by Ed Bennett
The myth of Echo as we know it appeared in Book III of Ovid’s “Metamorphoses.” She was a mountain nymph, part of a group with whom Zeus liked to dally. Whenever Zeus’ wife, the goddess Hera, attempted to find her husband during these interludes, she was distracted by Echo, who would engage her in conversation and give Zeus time to escape. Hera eventually figured this out and cursed the nymph with a speech impediment: she would never again be able to initiate conversation and could speak only the last words that she heard.
As if that were not enough, she falls in love with Narcissus, who spurns her and falls in love with his own reflection. Throughout the myth, Echo is acted upon by external circumstances rather than taking a more active part in her own life. At her death, she turns to stone, becoming part of her beloved mountains with only her voice remaining, repeating the last words of those who traversed among the peaks.
Nancy Takacs’ Red Voice presents us with a reanimated Echo. She’s found her voice and lives in the desert Southwestern United States happily engaging with nature and, especially, with humanity. She cooks, swims, converses – unlike her myth — she actively engages in her surroundings with a new joi de vivre. There are some allusions to the original myth, beginning with the table of contents. Each poem title begins with the word “Echo.” This gives a sense of the repetition of her name being repeated across the space of a mountain canyon as well as across the millennia.
The first poem in the collection, “Echo the River Guide,” begins with Echo joyfully singing about her restored power of speech:
When I spoke words, they were
awnings of balsam, bathing
the woods in a psychedelic show…
They were simple, carried out to the point of rapture,
to plant on the fig of my tongue.
Throughout the book, there is a joyful synesthesia, where words are scarlet and vermillion, woods become psychedelic or dangle like a “star sapphire under the moon.” The image of words planting seeds on “the fig of my tongue” evokes the visceral difficulty of speaking after a long silence as well as the sweetness of the fruit in a mouth no longer arid with silence.
Throughout the collection, there are fragments of the original myth of Echo but they have been inverted, recast into a new story reflecting the new circumstances of her life. She is no longer confined to Mount Cithaeron in Greece. She wanders the wild areas of the Southwest from Dark Canyon, Utah, to the Mogollon Rim in Arizona. She has a lover, but unlike Narcissus, this unnamed lover does not spurn her. In this new myth, he becomes the tongue-tied participant.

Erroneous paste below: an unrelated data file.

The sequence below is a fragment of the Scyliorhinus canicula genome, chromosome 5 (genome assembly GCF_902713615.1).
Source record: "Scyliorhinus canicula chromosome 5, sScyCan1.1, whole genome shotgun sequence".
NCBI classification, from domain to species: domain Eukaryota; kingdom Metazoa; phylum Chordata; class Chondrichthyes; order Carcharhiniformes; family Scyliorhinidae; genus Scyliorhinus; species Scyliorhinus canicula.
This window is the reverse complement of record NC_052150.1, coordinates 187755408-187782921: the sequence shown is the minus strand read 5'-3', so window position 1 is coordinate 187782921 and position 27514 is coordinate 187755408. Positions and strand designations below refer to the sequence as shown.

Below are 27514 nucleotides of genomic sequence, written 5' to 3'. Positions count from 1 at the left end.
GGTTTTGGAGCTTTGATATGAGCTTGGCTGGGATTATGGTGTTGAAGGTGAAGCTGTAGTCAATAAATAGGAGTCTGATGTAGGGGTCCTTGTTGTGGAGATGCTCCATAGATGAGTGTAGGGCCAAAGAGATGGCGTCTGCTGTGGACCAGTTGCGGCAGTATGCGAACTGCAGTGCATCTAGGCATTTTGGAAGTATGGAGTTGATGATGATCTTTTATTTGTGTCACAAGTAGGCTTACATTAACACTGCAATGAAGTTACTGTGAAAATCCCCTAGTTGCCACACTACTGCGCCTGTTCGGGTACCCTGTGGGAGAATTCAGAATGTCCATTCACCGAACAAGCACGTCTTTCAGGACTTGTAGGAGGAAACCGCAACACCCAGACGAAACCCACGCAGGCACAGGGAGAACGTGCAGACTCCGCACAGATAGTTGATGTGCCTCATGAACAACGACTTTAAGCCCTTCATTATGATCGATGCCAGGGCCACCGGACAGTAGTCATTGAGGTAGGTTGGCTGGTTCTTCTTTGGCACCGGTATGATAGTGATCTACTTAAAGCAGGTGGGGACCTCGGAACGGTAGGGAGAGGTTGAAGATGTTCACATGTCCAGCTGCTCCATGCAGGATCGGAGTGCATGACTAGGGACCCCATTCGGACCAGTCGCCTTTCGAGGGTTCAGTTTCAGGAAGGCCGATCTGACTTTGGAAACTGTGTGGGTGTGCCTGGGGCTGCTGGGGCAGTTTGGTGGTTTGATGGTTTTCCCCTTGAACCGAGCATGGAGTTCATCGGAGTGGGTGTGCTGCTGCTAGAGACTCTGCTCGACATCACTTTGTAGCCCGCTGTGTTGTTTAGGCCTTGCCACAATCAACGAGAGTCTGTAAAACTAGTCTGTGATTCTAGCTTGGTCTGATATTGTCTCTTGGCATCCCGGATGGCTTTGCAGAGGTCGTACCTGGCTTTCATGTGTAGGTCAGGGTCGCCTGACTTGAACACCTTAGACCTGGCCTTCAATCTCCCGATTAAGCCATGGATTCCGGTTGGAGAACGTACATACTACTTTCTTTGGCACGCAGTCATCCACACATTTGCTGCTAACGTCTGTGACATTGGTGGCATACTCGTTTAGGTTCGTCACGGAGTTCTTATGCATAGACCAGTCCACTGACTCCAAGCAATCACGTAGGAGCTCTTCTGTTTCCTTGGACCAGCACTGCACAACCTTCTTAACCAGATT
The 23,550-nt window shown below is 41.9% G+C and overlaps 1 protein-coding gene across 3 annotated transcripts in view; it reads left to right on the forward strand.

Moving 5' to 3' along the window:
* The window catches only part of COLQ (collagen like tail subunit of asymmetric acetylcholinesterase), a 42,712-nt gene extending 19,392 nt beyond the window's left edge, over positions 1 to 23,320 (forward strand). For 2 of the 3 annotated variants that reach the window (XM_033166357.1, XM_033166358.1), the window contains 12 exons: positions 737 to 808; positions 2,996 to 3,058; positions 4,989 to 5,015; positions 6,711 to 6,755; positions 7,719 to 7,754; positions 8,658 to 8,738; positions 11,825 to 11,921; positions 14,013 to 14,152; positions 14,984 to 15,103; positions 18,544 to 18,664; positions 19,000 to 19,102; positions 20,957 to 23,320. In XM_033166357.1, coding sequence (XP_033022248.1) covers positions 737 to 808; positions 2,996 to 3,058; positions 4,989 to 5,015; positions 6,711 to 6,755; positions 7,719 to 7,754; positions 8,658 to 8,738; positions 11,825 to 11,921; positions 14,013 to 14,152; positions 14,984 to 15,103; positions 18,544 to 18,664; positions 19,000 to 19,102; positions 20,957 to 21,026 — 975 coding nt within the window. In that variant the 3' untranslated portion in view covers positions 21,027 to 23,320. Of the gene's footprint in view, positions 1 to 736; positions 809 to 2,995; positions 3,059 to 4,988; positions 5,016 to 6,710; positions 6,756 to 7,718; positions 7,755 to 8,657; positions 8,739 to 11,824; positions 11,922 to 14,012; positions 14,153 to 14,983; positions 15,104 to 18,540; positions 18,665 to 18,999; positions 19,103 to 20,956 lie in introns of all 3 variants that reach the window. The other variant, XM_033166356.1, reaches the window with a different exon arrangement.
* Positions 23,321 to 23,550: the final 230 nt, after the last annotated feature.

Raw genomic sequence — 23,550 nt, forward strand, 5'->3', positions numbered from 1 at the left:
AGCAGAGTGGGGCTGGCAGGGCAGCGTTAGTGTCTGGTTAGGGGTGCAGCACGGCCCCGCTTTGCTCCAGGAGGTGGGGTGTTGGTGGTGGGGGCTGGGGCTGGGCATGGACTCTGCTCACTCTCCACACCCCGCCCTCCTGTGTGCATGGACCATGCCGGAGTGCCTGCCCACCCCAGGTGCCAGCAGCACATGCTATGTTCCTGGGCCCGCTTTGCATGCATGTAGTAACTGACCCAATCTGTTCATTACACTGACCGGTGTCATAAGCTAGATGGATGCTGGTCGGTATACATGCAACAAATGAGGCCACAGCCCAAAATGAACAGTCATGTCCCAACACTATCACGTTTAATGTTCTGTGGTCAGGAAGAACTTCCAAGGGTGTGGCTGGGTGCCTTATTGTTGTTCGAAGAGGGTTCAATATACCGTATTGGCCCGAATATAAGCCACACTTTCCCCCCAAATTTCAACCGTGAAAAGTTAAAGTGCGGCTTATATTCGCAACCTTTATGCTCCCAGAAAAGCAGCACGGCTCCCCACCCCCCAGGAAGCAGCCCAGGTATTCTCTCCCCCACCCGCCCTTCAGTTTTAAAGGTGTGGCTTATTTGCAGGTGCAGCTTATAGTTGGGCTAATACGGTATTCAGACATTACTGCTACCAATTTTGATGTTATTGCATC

He brings me news of eye-stinging air,
inversions over valleys. I think
this moment is the key. I show him
how to make chicha to whisk
away his sadness. He says
he will not speak until
it improves on silence.
In this new myth, Echo acts upon her lover who is distraught at the condition of the environment. She teaches him to make chicha, a Mayan beverage used as a calming agent, to relieve his sadness. Interestingly, imbibing chicha has religious overtones, but these gods are different and their medicament is benevolent. There are no curses or spells, no damage done by angry deities. In the end, he is the silent one but he remains, unlike the haughty Narcissus.
Red Voice is more than a simple retelling of an ancient myth. Ovid’s Echo is a character punished to the point of despair. Her only legacy is the sound of one’s words repeated among the mountains. Takacs has taken this myth and rejuvenated it with a character reborn in a new world, reaching out to her new life with the enthusiasm of a caged bird freed into the wilds of an exotic paradise.
This is a well-crafted collection. With the reading of each poem one roots for this newly transformed Echo. Her enthusiasm for her surroundings is infectious and, eventually, we become as excited. Few books can convey this.